This hadn’t even crossed my mind, before. I hadn’t thought about this, not until I read today’s post from #40acts. Wendy talked about giving the gift of time, and being generous with the schedule. I did this, too. Just recently. Some days I can’t. I have so much going on at my work. But on this particular day, I did. And this dear person appreciated my visit.

The second situation was with my daughter, recently. I know, my family is so important! However, in certain cases, the family gets short shrift. Again, I know I ought to make time for my family. My loved ones. Yet—do I go out of my way to make the time?

My college-age, youngest daughter and I randomly took off, several weekends ago. Just drove in the car for a ways, and stopped for coffee (for me, tea for her). Stopped at a store we found interesting, and talked as we drove. I know these times are becoming few and far in between. Bittersweet.

Yet, if I don’t take the initiative to scrap my schedule on occasion, I know I will look back with sadness. Wistfulness. Downright regret. Plus, being generous with my time makes people happy!

God, help me to scrap my schedule more often. Please. Thank You!

@chaplaineliza

Like what you read? Disagree? Share your thoughts with your loved ones and continue the conversation.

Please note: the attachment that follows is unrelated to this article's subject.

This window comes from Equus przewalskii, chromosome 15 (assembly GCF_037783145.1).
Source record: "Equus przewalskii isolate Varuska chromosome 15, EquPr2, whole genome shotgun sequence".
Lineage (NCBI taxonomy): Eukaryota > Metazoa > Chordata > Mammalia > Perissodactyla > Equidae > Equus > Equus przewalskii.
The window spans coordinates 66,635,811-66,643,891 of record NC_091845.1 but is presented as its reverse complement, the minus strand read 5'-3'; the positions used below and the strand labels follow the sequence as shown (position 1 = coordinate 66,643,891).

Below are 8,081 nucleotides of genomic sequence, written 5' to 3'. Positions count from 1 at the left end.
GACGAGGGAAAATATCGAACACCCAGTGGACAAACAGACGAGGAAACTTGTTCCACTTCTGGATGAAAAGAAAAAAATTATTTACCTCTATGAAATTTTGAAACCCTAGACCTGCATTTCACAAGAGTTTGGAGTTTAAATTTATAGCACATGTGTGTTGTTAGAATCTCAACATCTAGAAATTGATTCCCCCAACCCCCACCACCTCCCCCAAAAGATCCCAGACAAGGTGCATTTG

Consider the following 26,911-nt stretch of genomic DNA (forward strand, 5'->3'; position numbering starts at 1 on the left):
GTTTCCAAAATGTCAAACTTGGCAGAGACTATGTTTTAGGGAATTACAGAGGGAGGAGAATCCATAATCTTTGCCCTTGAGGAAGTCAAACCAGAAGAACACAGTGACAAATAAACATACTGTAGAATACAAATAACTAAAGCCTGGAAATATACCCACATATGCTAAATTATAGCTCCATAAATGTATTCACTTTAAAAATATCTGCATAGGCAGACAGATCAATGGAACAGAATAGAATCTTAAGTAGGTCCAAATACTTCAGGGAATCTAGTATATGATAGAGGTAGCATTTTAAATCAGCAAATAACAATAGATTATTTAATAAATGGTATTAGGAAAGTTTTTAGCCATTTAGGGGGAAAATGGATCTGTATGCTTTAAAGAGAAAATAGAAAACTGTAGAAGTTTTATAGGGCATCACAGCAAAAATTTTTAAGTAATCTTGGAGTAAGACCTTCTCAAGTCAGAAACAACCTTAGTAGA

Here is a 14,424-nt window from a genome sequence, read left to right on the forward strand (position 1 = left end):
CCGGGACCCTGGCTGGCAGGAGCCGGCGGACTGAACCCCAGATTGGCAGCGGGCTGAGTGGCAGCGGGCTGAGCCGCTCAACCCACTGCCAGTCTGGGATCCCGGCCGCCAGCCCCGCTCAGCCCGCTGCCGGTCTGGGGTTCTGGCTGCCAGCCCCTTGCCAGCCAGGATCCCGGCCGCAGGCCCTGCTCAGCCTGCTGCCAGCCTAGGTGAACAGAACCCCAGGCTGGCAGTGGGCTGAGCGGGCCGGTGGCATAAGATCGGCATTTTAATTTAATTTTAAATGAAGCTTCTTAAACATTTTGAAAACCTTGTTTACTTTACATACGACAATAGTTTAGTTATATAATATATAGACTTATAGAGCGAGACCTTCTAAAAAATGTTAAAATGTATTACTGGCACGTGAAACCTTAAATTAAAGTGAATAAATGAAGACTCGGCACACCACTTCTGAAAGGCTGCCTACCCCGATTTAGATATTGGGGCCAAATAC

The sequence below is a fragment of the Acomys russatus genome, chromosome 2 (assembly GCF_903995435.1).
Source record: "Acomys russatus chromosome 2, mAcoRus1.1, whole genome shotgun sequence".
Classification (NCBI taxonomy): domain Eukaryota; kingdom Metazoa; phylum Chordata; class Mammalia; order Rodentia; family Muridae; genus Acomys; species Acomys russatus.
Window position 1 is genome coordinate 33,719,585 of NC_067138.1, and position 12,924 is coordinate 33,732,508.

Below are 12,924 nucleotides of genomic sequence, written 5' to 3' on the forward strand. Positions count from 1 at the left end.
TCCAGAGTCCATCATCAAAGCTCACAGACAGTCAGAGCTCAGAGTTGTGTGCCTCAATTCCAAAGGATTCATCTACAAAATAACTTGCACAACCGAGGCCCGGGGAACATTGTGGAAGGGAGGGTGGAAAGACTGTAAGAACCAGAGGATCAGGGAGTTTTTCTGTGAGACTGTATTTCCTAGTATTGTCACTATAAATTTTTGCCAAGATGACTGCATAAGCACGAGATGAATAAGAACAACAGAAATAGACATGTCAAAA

(Check out #40acts; doing Lent generously at www.40acts.org.uk )

Why not visit my sister blogs, “the best of” A Year of Being Kind.   @chaplaineliza And read #40acts sermons from Pastor, Preacher Pray-er .

Day #24 – Chocolate for Everyone? Hmm.

Matterofprayer: A Year of Everyday Prayers – Tuesday, March 17, 2015

Chocolate illustration Credit - Michael Toland

Chocolate illustration
Credit – Michael Toland

Day #24 – Chocolate for Everyone? Hmm.

Hmm. As I read today’s suggestion—giving out chocolate freely, to one and all—I had an initial reaction. And, my reaction was not all that positive. I grew up in Chicago. Yes, I grew up in a decent area on the northwest side, but still . . . some of those street smarts that I grew up with are still inside of me. Still active, when awakened.